Tuesday, September 06, 2011

Not Drowning but Reading

I think I forgot how to read.

I think I developed -- what to call it -- an affective dyslexia. I could make letters into words, words into sentences, sentences into narratives, narratives into worlds. I could be excited, moved, engaged by what I read. Even made to gasp by its audacity, wit, anger, beauty. But still: I think I forgot how to read. How to read as I did when I was a child. How to be taken over by reading.

The only childhood photograph of me that still exists (there was a bonfire mandated by vanity) shows me in the corner of a hotel lounge, my hair falling over my face, my face turned down into the pages of a book. Out of the frame, undoubtedly, my siblings and the other kids staying at the hotel are running around making mayhem. I'm the girl in the corner.

The girl in the book.

She grew up, and to all intents and purposes remained the girl in the book. I've predicated my working life on reading: as an academic, a critic, a bookseller and a writer. But as reading has become work, it has lost its edge. An edge, because the imperative of articulation has also whetted reading's keenness for me, has made it social and reciprocal and pliable and playable. But a private has been foregone, an inwardness of the reading experience. A writer/critic can no longer be the girl in the corner: I am answerable to an (indeterminate, possibly fictional) public. And that's the whetstone that keeps me sharp.

Reading-writing enabled the girl to grow up *in* the book, but also to use the skills learnt therein to affect life beyond the pages. Books are no longer my only safe space. 'Reading', as a complex and rewarding labour of awareness and articulation, has superseded 'reading' as an immersive line of flight. It keeps me present and engaged. If I want to lose myself, there's music (which I don't make, and rarely write about), contemporary dance and live performances of all kinds.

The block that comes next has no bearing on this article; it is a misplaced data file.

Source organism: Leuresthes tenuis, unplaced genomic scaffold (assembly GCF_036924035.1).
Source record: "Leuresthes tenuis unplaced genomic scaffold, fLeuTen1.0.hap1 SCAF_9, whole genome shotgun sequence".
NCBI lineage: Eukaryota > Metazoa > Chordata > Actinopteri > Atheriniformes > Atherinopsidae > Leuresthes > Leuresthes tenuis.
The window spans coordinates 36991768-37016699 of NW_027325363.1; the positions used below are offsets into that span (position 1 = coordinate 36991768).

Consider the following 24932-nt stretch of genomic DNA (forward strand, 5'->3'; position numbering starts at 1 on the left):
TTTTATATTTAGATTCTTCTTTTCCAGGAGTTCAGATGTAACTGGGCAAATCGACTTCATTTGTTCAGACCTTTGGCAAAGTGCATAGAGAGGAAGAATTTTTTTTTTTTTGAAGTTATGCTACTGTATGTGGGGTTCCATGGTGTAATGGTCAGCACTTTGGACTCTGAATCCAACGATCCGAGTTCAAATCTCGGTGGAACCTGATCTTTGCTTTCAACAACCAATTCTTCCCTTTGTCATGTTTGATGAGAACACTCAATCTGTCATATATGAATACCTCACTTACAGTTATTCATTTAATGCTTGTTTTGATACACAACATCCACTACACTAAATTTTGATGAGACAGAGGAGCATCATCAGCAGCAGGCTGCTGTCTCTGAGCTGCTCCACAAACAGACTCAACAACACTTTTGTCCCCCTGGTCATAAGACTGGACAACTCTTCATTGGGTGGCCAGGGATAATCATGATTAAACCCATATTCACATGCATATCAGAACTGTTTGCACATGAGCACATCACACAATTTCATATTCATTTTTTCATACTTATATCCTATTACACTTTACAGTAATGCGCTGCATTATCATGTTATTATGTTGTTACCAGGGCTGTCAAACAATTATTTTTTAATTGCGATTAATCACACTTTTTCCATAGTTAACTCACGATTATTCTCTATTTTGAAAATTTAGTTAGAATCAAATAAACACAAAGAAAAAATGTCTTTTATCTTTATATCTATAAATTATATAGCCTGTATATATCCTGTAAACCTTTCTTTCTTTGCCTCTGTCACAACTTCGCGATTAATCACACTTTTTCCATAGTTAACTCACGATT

So maybe it's no surprise that it took a book in which rock and roll fuses religion, politics and scientific breakthroughs to re-immerse me, to shake my senses, to absorb me completely that I'm missing bus stops, tripping down bus stairs, gasping up from the pages as if hauled out of a dream or the sea. For 'a book' read 'books': nothing more satisfying than a series, Gwyneth Jones' Bold as Love five-parter.

But the point here isn't to analyse or articulate why. It's to state the rush that has returned. Adults are supposed to put away childish things, like reading when they should be working/socialising/engaging in adulthood. But there is something that feels undeniably mature, more adult, in reading with the rush: being open to immersion. What was a necessity as a child now requires a kind of courage, to drop the critical armature. To risk (after a fashion) addiction.

What's that? The thrill of transgression? Fuck no, boring. It's the thrill of permission. The moment when the world says yes! to something they told you was impossible, was forbidden: more of that, always more of that. Gwyneth Jones, Band of Gypsys
A sexually-charged science fiction/fantasy hybrid with radical leftist politics (but more concerned with administrative detail), a sprawling narrative structure, narrative voice that drops in and out of different characters in close third (sometimes in the same paragraph): something they told you was impossible, something that works by its continual increase, its refusal of closure.

No comments: